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I have 200 groups. Each group has 100 devices, i.e. a total of 20000 devices divided into 200 groups of 100 each.

Now when each device gets registered with the server, the server assigns a group id to the device. (100 devices has same group id.) At a later stage the server sends the multicast data with the group id so that the data is received to all the devices having that group id.

The problem is that I need to allocate a single chunk of memory(say 25bytes) for each group to store the data so that all the devices in that group will use that chunk for their processing. My idea is to allocate a big chunk (say 25 * 200 = 5000 bytes) and assign each group a 25 byte block (grp0 points to start address, grp1 points to start+25 address and so on).

Is this the best way? Any other ideas?

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Let's see: You want to find a group g via its index in an array. That takes O(1) time => Good. You want to allocate a 5KB block of memory. That's not too much => Good. Make sure you allocate (200 * sizeof(struct group)) bytes, and not '5000' :) –  ArjunShankar Nov 8 '12 at 11:35
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What do you mean by "best"? Best in what way? –  David Schwartz Nov 8 '12 at 11:35

2 Answers 2

For your example, I would use an array.

Provided the number of your clients does not change, allocating a single block is the most efficient way:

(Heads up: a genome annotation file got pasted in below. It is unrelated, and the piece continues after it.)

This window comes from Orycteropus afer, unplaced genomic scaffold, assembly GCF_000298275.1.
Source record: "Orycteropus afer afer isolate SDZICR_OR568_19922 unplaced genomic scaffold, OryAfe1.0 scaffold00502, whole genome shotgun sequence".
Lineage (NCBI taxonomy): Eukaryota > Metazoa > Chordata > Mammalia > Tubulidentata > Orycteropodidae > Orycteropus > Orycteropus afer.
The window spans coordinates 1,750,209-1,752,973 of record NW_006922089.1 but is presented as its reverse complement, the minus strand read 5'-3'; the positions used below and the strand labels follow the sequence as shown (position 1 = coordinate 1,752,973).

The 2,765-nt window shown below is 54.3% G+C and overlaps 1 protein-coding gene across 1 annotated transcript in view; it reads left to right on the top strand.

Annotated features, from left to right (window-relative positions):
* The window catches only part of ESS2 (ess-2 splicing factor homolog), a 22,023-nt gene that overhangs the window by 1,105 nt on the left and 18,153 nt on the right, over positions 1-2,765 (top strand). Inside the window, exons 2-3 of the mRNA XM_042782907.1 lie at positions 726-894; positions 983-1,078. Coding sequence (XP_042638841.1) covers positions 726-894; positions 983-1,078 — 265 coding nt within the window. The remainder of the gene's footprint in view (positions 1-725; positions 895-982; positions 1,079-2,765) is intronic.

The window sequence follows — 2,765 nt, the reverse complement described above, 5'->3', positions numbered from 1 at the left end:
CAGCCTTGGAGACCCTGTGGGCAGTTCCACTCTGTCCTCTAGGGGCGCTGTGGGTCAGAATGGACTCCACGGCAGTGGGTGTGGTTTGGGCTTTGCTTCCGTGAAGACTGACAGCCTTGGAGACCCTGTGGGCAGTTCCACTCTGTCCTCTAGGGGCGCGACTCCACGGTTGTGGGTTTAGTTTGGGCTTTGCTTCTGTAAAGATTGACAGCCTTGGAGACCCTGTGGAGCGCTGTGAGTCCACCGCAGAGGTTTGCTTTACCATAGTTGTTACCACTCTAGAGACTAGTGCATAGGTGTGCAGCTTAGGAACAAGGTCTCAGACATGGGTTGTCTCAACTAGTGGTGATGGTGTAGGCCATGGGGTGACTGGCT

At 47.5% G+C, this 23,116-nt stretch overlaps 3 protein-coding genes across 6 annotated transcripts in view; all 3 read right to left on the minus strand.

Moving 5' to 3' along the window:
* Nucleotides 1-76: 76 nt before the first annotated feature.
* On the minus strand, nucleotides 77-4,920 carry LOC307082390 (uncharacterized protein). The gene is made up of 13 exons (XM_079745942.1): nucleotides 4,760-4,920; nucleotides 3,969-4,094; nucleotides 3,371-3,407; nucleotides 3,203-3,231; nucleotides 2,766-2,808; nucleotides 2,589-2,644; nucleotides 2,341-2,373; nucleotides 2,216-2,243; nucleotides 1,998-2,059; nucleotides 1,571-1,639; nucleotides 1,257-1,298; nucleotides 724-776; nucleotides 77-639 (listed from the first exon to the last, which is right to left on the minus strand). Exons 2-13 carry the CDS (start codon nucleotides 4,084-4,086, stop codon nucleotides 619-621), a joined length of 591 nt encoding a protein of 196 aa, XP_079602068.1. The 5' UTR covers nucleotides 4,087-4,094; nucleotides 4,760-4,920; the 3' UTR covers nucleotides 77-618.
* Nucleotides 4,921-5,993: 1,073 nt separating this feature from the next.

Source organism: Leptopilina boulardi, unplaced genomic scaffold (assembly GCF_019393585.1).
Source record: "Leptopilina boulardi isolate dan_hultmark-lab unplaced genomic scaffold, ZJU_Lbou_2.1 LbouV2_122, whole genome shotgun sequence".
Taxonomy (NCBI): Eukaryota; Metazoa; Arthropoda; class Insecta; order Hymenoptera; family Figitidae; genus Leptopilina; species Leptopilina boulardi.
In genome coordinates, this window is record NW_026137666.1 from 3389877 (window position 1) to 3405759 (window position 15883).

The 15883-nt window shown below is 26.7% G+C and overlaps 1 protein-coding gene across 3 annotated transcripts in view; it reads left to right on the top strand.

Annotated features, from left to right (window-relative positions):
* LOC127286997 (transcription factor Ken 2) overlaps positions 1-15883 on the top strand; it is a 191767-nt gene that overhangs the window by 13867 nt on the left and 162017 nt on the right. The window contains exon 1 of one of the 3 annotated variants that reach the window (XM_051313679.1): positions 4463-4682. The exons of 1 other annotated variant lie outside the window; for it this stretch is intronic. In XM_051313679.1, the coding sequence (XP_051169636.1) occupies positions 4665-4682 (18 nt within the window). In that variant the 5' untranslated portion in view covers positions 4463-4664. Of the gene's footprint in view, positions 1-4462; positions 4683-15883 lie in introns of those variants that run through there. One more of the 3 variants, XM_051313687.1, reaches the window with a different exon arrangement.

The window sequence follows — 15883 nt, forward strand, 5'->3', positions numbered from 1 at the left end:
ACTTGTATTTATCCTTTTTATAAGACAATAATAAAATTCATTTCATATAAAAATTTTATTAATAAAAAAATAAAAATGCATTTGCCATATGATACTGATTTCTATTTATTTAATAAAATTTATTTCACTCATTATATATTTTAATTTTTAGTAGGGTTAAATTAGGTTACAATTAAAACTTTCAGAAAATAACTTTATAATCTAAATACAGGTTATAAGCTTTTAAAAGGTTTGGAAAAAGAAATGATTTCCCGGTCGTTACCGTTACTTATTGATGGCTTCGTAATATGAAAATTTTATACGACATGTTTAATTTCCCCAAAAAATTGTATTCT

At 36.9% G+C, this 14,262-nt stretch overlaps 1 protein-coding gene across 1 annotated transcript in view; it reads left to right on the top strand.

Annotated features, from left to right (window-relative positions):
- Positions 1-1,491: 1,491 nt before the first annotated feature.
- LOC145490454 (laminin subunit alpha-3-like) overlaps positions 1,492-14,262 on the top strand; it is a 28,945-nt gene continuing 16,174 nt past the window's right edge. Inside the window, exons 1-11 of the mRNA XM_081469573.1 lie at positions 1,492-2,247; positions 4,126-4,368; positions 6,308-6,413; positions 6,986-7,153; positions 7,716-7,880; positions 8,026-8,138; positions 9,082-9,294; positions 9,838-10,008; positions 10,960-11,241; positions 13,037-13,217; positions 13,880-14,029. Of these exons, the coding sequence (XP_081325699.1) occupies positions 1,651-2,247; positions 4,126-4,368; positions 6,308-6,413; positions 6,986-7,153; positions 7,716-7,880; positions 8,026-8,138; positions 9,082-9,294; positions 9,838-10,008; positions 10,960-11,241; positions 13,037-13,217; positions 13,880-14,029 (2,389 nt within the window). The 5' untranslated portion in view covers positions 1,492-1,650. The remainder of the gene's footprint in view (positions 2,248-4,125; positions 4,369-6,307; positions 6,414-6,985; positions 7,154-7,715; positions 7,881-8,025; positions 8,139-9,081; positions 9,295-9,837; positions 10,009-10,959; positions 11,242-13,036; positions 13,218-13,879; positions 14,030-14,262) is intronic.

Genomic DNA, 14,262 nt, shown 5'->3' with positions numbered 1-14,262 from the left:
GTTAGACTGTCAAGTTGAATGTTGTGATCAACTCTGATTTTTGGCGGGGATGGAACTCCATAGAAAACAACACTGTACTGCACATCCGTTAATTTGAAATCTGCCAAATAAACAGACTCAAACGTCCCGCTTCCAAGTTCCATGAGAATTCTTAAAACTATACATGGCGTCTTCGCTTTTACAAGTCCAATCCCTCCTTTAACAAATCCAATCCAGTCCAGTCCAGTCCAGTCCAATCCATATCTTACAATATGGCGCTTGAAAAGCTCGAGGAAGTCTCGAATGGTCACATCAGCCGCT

• You do a single malloc call instead of 100
  • you avoid the overhead associate with the list that will track every memory block allocation
  • your data is kept in one piece, which it makes it more easily cacheable by the processor cache, compared to 100 small blocks placed god-knows-where

Said that, probably the difference with just 100 elements is negligible, but multiplied by 200 groups can give you a performace boost (really depend on how you are using the data structure)

In case of a dynamic structure instead (for example, your clients connect and disconnect so they are not always 100) you should use a linked list - which allocates the memory when needed (so you end up with 100 different memory blocks)

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Plus: An array offers advantages like spatial locality (good for the cache). Even otherwise, I'd expect an order of magnitude difference in the number of cycles it takes to fetch something from the middle of a 100 element linked list, and getting the same thing via an offset address in an array. –  ArjunShankar Nov 8 '12 at 11:47

As stated by ArjunShankar, you will take O(1) time to ACCESS a device within a group, that's not bad assuming you don't have to process too much to find a specific device (assuming you have to find it). If you're planning to process them simultaneously and the number grows large (or your available memory is limited), you should take a look at some techniques such as disk pagination.

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